Long ago, in the dim recesses of prehistory, there were some of TV shows that I’d seen then that largely vanished but somehow remained stuck in my consciousness.
First, we have The Avengers. No, not the superheroes but, well, if coolness is a super power…
In the initial episodes, mostly lost, Patrick McNee in the role of John Steed was the assistant to Dr. David Keel played by Ian Hendry but as the series progressed the roll of John Steed took increasing importance. A strike cut short this first series and when they resumed John Steed took center stage, he was assisted by Dr. Martin King (Jan Rollason) and Nightclub singer Venus Smith (Julie Stevens), but what really changed the dynamic of the show was Dr. Cathy Gale (Honor Blackman). Gale soon became Steeds regular partner.
Steed himself saw a transformation during this time, changing from a more typical tough guy to a suave, charming British Gentleman, full of sang froid.
In 1965, the show was sold to ABC which provided the budget to start shooting on film rather than tape. This era also saw the introduction of Diana Rigg as Mrs. Emma Peel.
This is when I started seeing them. It was only years later that I even knew that there were earlier partners for John Steed. The “Emma Peel years” pretty much sum up my memories of the series. As the series progressed episodes featured science fictional themes with villains who were mad scientists and their plots being the problem they had to solve.
Eventually, Rigg left the series to pursue other interests. I know that’s often a euphemism for “fired”, but that doesn’t seem to be the case here.
The show was a lot of fun. And, to my great delight I found that the Emma Peel episodes are collected and available from Amazon:
Another show from my childhood, one of a slightly later vintage, was UFO. In the first episode Colonel Ed Straker, of the US Air Force is the only survivor of a UFO attack. We jump forward ten years and he’s the commander of SHADO–the Supreme Headquarters Alien Defense Organization.
I took this show a lot more seriously as a youth than I can today. The creators had some strange ideas of how the future would go, from the mesh uniforms worn by their submarine crew (Skydiver) to the tight jumpsuits worn by female personnel in both the Earth headquarters (secretly located under a film studio) and the moonbase. to the purple wigs that were part of female uniforms on that moonbase. The vehicles show the influence of the producers previous “supermariotmation” programs such as Fireball XL5 and Thunderbirds. Kind of depressing that they thought we would actually have the capability for routine flights to the moon (in at least one episode in addition to SHADO’s moonbase, there was a commercial facility) by 1980.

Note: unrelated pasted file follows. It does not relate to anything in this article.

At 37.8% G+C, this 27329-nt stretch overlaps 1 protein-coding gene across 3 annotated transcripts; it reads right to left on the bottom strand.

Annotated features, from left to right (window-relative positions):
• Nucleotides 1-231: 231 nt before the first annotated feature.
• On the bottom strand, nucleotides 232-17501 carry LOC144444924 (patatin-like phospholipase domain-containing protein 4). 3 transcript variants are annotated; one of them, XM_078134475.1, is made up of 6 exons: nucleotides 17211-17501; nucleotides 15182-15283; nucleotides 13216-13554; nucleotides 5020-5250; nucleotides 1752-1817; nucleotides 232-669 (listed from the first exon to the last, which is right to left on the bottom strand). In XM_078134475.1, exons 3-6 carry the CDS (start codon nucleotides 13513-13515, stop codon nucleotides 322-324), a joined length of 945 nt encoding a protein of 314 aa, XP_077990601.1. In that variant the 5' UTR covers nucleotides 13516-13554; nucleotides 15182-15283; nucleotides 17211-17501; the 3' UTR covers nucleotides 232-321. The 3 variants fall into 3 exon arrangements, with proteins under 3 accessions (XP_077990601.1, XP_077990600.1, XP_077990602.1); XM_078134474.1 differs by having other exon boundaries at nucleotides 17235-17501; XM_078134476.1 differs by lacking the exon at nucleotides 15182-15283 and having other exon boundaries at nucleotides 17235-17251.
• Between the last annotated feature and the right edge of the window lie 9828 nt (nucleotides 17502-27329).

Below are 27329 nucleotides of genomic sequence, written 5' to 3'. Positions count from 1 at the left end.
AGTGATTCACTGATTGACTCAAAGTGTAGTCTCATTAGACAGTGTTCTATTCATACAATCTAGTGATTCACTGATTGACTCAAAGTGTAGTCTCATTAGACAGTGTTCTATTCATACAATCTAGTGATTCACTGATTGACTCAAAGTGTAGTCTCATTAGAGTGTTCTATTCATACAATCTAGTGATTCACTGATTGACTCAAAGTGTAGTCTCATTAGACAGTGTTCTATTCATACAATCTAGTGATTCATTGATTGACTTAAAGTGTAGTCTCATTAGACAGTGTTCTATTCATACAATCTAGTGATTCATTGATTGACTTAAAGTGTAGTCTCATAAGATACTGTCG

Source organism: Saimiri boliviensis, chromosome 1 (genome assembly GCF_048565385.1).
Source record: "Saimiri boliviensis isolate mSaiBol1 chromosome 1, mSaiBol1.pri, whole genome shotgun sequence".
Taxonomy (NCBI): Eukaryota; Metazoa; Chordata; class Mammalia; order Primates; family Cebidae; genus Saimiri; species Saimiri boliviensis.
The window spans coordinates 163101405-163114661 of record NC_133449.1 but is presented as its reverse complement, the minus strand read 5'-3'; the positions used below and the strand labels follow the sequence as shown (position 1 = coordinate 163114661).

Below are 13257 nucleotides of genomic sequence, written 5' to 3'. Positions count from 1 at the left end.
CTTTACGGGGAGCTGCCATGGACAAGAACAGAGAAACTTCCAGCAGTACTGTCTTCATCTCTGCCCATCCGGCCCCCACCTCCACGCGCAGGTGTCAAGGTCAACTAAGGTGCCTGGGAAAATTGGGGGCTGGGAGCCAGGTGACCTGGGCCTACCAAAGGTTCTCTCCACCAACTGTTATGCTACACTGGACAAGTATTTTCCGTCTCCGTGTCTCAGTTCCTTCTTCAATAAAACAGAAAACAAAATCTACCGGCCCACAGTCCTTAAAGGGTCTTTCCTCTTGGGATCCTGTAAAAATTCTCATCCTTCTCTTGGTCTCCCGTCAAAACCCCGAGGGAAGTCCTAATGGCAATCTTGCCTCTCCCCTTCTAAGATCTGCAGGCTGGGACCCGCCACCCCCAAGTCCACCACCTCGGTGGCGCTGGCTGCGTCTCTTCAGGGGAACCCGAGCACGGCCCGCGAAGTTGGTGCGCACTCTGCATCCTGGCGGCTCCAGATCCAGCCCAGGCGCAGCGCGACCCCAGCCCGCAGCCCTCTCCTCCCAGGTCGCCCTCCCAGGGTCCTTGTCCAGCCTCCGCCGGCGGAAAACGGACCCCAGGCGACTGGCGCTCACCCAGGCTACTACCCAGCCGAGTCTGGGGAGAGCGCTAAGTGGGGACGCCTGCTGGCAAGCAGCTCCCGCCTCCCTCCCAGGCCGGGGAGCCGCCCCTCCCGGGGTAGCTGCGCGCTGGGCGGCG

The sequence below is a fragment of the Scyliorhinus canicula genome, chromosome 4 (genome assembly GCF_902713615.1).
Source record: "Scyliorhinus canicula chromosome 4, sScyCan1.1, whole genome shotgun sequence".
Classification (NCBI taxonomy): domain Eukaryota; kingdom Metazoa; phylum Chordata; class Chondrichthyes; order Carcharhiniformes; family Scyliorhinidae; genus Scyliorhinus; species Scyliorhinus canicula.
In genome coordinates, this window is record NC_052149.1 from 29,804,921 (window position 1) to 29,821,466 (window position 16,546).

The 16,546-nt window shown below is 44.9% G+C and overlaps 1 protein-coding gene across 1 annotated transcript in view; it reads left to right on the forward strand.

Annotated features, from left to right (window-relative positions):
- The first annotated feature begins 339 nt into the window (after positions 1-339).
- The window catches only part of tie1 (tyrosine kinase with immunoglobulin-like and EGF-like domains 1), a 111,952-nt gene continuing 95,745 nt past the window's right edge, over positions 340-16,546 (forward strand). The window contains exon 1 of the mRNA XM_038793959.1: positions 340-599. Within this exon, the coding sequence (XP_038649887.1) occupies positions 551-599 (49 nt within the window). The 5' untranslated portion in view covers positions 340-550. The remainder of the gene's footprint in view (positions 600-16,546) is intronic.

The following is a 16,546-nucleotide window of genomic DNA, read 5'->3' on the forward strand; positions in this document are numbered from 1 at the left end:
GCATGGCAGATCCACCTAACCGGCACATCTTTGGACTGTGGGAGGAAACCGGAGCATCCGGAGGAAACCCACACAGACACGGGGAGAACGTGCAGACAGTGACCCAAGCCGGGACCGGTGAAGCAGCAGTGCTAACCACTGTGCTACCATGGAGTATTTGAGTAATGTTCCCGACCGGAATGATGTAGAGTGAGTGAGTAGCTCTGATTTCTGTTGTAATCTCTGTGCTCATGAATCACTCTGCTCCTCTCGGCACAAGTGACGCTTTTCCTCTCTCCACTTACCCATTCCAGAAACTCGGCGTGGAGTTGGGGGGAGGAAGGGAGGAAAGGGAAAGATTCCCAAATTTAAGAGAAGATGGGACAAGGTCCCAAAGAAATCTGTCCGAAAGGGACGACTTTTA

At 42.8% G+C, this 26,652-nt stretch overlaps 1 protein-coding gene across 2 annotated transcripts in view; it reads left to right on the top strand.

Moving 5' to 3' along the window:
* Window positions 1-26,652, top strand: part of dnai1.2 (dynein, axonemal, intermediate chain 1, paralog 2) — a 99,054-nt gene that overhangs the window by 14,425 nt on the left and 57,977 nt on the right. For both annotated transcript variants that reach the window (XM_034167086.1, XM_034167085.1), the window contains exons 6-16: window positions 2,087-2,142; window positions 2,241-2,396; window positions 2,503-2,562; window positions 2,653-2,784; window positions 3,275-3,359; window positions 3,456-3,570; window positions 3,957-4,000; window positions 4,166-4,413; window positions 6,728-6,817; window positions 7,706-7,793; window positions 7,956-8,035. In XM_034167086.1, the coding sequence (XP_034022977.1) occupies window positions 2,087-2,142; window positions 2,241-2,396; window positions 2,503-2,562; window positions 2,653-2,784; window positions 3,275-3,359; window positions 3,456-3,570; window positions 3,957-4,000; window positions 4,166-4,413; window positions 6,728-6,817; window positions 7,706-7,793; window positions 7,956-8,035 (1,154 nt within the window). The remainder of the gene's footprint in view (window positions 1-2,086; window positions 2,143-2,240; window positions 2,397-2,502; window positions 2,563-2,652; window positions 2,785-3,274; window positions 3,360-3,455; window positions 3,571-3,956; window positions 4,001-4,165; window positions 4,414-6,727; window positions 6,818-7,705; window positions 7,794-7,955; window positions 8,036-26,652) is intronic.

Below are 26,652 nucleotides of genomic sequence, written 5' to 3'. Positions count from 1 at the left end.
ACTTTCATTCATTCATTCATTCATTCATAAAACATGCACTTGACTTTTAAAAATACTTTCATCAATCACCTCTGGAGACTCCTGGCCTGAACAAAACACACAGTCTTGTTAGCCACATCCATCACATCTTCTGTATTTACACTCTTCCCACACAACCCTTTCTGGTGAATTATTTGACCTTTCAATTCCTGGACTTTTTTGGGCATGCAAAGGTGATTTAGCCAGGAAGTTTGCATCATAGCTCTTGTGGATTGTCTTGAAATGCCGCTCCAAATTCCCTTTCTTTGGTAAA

Still, I very much enjoyed the series, enough that I remembered it years later despite rarely if ever seeing it in syndication. And on rediscovering it recently, I found that it is still eminently watchable, episodes often having a delightful darkness without going into the outright depressing. This is a war with casualties, where one is often having to scrape together the best out of a bad situation.
And the series is available on YouTube:
The third I’m going to discuss today is The Champions.
Three agents for an international espionage organization named “Nemesis” crash in the Himalayas. There, they are rescued in secret by a hidden civilization that heals them and also, unbeknownst to them at first, bestows on them the epitome of human capability, strength, speed, and even limited psychic powers.
The series revolves around them using their abilities to complete their missions for Nemesis while keeping their abilities secret both from the people they oppose and their own bosses.
Look, I grew up on superhero comics so this was more of the same to me. Why they’re keeping their abilities secret may not make a lot of sense. Those people in the Himalayas may not want their existence revealed but wouldn’t these people’s first loyalty be to the people they work for? Still, roll with it.
On discovering the series later, I don’t find it as good as I remember. It hadn’t aged as well as the others. Not something I’d “binge watch” these days but I can still spend a pleasant fifty minutes or so on an episode. And it, too, is available on YouTube:
There you have it, three TV shows from my youth and childhood that stuck through me through the years well enough so that in the modern age of Internet Video I was able to track them down. The Avengers has aged very well indeed, in my opinion. UFO, not quite as well. The Champions, the least of the three but at least retains enough nostalgia value that I still find it watchable.